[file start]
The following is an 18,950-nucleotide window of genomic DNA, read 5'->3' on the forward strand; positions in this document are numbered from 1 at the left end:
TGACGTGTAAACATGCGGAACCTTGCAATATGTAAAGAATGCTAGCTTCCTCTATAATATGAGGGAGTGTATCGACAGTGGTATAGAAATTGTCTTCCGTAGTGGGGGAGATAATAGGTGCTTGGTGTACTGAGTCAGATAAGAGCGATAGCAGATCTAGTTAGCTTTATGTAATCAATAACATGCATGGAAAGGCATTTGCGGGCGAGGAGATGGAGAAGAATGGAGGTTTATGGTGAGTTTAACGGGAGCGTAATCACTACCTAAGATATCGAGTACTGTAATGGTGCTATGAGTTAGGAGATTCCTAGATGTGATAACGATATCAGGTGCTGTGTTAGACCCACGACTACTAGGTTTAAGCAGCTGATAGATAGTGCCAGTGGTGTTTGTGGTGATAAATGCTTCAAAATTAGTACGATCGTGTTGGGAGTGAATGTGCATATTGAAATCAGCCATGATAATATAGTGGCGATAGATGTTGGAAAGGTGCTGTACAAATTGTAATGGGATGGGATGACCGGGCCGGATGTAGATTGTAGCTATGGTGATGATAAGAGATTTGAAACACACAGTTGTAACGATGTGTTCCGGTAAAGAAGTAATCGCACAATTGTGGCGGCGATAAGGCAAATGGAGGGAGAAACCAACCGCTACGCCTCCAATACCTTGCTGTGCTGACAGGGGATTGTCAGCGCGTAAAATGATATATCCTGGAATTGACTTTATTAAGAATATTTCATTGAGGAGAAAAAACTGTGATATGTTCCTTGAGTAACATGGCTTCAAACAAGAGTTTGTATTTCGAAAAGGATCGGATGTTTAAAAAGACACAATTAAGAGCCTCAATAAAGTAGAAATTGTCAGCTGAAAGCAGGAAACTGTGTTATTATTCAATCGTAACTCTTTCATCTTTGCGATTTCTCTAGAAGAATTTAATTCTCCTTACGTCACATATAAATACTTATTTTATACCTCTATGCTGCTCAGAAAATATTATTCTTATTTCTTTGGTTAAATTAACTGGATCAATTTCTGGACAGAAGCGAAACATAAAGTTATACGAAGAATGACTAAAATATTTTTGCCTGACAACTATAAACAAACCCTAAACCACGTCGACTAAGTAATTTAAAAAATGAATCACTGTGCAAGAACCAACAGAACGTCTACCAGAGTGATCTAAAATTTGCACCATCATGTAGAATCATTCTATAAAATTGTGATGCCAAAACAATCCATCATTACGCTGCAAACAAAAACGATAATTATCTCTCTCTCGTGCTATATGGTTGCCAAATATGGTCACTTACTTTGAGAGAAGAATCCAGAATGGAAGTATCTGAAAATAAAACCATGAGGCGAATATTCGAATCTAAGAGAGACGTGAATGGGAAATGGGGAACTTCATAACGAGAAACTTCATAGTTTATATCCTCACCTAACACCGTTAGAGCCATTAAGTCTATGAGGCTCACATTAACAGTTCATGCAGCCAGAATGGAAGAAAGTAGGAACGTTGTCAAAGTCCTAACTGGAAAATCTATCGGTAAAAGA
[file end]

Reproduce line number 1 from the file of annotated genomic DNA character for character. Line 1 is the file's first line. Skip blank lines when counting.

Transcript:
The following is an 18,950-nucleotide window of genomic DNA, read 5'->3' on the forward strand; positions in this document are numbered from 1 at the left end: